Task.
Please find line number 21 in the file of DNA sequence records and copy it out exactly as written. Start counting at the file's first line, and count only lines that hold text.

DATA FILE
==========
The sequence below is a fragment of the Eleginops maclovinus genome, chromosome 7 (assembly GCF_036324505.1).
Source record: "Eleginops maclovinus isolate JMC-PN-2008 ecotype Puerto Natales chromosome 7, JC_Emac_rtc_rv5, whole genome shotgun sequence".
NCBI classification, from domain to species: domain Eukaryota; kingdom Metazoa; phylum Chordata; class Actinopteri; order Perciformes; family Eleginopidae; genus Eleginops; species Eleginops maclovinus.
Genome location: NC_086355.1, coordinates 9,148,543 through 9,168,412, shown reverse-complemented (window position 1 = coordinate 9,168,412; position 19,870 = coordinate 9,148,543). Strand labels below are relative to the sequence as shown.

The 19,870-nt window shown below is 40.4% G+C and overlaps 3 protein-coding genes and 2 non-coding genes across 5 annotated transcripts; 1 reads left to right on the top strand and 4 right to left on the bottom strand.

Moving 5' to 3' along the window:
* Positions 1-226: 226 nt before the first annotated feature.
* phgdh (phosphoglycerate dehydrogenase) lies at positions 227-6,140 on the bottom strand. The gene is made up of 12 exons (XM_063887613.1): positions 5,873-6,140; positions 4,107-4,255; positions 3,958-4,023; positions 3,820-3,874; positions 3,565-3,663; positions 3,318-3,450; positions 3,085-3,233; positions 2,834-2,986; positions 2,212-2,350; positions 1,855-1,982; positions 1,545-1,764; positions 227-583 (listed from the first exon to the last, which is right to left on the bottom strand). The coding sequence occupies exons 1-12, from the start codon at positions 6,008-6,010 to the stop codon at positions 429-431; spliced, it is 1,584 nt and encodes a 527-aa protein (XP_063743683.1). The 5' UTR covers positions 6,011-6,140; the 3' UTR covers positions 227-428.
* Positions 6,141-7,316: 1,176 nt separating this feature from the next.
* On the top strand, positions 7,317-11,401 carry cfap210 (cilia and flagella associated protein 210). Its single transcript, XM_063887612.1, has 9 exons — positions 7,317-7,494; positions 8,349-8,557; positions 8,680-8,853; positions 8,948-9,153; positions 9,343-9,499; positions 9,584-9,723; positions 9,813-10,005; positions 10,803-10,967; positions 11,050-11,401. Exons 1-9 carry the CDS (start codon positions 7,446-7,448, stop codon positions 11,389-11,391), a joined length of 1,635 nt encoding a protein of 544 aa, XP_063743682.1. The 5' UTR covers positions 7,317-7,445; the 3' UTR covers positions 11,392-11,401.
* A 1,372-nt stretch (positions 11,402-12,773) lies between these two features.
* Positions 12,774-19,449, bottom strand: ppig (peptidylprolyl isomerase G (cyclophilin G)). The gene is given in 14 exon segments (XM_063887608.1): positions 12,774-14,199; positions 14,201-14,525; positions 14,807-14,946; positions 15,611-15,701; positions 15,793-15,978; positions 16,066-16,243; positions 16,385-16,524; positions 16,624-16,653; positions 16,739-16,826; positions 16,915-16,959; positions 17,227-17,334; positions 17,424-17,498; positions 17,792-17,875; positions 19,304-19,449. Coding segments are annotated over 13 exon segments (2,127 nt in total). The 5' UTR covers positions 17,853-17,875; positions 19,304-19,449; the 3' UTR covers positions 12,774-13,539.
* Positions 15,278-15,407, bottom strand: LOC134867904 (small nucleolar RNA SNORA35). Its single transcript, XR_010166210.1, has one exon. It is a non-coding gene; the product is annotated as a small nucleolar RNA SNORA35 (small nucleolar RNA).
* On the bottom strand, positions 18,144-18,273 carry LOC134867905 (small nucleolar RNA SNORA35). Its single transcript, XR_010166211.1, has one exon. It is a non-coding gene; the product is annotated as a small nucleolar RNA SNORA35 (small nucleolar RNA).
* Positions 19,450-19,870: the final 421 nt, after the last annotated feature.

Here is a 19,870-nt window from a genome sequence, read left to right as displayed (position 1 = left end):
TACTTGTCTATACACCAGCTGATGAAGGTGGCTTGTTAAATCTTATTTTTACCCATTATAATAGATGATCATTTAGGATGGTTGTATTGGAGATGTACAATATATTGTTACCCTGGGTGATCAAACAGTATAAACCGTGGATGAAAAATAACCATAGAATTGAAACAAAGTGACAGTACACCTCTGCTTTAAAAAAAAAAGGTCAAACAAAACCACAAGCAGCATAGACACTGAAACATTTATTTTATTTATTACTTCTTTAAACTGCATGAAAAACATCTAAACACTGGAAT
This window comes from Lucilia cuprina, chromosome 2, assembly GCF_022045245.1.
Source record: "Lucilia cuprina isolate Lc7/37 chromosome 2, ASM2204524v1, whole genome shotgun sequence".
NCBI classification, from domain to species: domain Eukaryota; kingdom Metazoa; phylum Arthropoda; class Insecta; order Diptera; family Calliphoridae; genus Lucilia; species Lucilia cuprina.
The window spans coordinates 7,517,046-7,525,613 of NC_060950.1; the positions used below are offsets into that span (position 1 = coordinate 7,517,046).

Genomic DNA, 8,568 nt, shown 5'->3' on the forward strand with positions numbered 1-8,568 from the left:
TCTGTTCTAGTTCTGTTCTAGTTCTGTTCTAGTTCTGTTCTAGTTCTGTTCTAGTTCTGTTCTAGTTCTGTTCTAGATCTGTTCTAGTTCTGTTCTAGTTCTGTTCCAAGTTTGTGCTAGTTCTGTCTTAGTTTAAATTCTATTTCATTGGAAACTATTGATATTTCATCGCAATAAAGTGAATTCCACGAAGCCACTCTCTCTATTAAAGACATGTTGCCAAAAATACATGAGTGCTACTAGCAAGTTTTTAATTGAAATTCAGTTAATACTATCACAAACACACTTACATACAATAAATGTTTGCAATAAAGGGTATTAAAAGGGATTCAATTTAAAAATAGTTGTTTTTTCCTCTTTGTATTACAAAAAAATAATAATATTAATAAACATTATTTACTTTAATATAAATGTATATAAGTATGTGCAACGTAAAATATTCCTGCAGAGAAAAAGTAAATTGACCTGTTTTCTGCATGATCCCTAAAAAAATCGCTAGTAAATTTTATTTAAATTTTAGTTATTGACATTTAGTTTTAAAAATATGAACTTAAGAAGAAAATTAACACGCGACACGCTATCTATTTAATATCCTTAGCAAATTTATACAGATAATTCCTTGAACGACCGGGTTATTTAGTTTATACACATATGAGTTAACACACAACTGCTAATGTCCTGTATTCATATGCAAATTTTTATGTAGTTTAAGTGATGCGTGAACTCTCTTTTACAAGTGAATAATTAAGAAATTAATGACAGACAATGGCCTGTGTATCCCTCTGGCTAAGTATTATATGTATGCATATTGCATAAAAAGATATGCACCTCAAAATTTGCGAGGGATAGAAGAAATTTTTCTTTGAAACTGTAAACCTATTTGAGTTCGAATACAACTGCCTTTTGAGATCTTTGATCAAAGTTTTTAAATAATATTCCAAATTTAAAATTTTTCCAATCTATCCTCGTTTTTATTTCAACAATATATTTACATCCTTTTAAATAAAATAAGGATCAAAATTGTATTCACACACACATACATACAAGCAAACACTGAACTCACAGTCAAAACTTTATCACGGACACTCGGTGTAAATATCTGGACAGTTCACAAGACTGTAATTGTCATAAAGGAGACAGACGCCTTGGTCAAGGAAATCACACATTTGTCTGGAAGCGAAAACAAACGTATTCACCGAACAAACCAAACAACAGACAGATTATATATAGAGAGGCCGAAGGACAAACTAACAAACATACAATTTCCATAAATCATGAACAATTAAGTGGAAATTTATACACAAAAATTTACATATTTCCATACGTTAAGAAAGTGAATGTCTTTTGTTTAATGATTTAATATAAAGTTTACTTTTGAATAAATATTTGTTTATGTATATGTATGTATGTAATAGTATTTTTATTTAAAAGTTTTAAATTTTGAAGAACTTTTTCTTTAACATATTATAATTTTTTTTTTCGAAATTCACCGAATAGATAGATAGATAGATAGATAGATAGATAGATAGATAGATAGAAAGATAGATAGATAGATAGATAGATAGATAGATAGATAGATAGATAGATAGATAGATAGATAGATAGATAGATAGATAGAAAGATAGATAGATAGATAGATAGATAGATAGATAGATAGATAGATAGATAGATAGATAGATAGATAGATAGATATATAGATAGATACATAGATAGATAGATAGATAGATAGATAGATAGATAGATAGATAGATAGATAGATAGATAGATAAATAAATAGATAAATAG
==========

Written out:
The window spans coordinates 7,517,046-7,525,613 of NC_060950.1; the positions used below are offsets into that span (position 1 = coordinate 7,517,046).